Tuesday, March 27, 2012

Oh You Can't Afford the Warhols

So it's been about a week since my Vegas trip, and it was a pretty great trip. I went down to shoot Valley of Fire for my "Of The Sky" project.

I went down by myself, so the first night I wandered the strip after dinner. I ended walking around the Forum Shops at Caesars Palace. I was walking by a space and several Warhols caught my eye. I went in and realized it was an art gallery. I was surprised to because I hadn't expected a gallery in there. So I went in and started looking around.

After admiring the Warhols up front I found several pieces by Joan Miro. Super excited by the find I continued looking and turned the corner to find a Lichenstein on the wall. The look on my face must've been priceless because I was so stoked and surprised to find such great artists in a gallery in Vegas.

I was then approached by someone working in the gallery and told me about how some sticker would tell me if it's for sale or not. I then told him I was pretty sure I couldn't afford anything in the gallery and that I'd just come in to look around because the Warhols up front caught my eye. He then replied with "Oh you can't afford Warhol. But there are some great pieces for $1,200".

First off, rude. I just had to laugh to myself at how condescending that guy was. He wasn't wrong, truth be told I couldn't even afford the $1,200 pieces he'd suggested. But he didn't have to be such an ass about it.

Either way, great find.

The rest of the trip was great as well. Valley of Fire was fun, hiking around by myself. Although it was a little sketch to be alone so far out there, but it was nice to get away from everything.

While I was hiking around, I'd heard footsteps up head of me. I look up and there's a whole heard of bighorn rams standing there. They looked at me and I looked at them. We totally had an awkward moment. Deciding what the other was going to do. I stayed right where I was standing but lifted my camera and took some photos of them. And they then moved on their way.

Overall, great trip.

Here are the pieces I'd found in the Martin Martin Lawrence Art Gallery (yea that's its real name)



Saturday, March 17, 2012

Let's Be Professional.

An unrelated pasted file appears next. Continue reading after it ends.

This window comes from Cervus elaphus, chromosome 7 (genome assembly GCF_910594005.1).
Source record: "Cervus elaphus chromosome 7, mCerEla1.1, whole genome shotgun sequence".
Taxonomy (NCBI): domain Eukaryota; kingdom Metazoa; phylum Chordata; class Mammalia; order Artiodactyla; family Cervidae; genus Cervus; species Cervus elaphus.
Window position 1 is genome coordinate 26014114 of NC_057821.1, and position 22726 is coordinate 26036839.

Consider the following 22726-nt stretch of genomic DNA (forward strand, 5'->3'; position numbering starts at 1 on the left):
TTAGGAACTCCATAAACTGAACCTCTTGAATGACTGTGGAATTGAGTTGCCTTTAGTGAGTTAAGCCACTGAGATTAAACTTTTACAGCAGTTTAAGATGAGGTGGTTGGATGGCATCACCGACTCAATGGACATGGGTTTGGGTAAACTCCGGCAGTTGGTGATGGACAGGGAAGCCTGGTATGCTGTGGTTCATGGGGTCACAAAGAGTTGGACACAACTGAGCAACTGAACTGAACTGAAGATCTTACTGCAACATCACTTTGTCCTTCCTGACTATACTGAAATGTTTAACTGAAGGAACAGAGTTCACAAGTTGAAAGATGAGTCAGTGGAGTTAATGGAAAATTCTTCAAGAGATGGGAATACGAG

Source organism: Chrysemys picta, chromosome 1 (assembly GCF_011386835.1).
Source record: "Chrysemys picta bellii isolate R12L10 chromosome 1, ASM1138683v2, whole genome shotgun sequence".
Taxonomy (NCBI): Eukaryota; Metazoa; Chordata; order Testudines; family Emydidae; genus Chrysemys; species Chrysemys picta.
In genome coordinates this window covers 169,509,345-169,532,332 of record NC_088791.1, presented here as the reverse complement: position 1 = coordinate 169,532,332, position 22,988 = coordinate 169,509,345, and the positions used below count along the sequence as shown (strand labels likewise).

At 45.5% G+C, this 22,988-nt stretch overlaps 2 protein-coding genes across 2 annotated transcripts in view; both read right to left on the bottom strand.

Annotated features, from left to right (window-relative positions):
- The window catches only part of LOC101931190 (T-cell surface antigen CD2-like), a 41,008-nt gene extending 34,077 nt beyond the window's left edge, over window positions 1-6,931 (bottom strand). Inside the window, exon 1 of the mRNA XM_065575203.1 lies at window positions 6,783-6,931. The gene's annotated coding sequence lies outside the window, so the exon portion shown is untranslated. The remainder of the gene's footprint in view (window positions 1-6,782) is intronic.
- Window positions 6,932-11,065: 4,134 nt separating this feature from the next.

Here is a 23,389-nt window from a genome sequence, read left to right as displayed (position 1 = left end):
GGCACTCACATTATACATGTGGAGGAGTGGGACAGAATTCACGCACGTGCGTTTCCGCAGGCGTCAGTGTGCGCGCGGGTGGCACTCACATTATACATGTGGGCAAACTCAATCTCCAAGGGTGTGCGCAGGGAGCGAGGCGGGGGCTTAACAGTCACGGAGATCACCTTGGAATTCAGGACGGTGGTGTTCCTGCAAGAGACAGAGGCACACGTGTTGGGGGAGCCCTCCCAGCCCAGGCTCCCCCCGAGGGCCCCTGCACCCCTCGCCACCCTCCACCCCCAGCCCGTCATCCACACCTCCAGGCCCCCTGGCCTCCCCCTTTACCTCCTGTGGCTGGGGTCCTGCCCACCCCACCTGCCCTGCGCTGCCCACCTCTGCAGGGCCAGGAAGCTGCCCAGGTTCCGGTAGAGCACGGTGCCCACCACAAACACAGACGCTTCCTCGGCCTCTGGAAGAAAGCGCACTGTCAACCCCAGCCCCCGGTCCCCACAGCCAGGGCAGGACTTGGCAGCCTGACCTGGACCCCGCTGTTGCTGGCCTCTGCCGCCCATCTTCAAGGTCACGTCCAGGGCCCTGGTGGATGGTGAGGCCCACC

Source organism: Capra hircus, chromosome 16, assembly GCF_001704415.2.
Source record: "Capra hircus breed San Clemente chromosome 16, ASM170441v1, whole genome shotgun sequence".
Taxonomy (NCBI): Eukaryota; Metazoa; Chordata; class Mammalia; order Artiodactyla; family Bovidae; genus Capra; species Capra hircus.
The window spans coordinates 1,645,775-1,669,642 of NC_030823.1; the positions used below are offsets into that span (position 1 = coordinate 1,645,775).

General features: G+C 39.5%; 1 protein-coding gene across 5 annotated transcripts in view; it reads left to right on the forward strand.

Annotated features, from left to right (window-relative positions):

So I've been working on a pretty big project these last couple of weeks. And I've had the opportunity to work with some pretty great people. There have been 13 models that I've shot, plus working with a fabulous make up artist and costume designer.

There have been a wide variety of personalities and skill level I've been working with. Some models get in the studio with me and just get it done. They're fabulous. Everyone has a good sense of humor, and we're all laughing and having a good time while we work. They know what they're doing, take direction well. They make my job easier.

Then there have been models that I've worked that aren't as skilled, and maybe modeling isn't their calling. But that's ok. Because all of them have really friendly, and did the best to their abilities. And I appreciate that.

But today, I worked with a model, and I have never experienced working with someone so rude. My costumer and I drove 15 minutes to pick up in and then another 15 to take him back. During the shoot, he everything he said was laced with insult. Everything for this project, props & costumes, have either been made by me or my costumer. And he kept making comments about how the shield I'd made was less than acceptable. During the shoot, he didn't listen to a single thing I'd directed him to do. Anytime I'd have him do something, he would simply ignore it and do what he thought the pose should be. I got him out as soon as I could because I really didn't want to deal with him anymore. One the way back he'd asked that I stop at a convince store so he could grab something. So I did. What simply blew my mind was what happened when he got out of my car when we dropped him off. I pulled to a stop, and turned and said thanks for helping with the shoot. He opened the door and got out without saying a single word before I could finish saying thanks. Just got out & walked away without a single word.

In an industry where who know and your social networking are so important, acting like that towards another professional seems like a terrible idea. I will NEVER work with this model again. If he plans to make this a career, he can't possibly expect to go far burning bridges like this. If we cross paths in the future, I wouldn't book him, and I would tell everyone around me why. How could he possibly expect to have a solid chance at a career and be such a total dick.

Obviously, not everyone is going to get along. There are people I work with at my day job, as well as in my classes that I could do without. We all don't have to be best friends, but we DO need to be professional, and treat each other with respect.

As always, erinbeephotography.com
See you all next time!

Tuesday, March 13, 2012


So, I've been thinking about my latest post. And it while I stand by everything I said, I feel I should provide examples (or evidence) for what I was talking about.

This is an image I consider to have a solid
composition. And pay special attention to                                                            
the horizon line. The building in the background is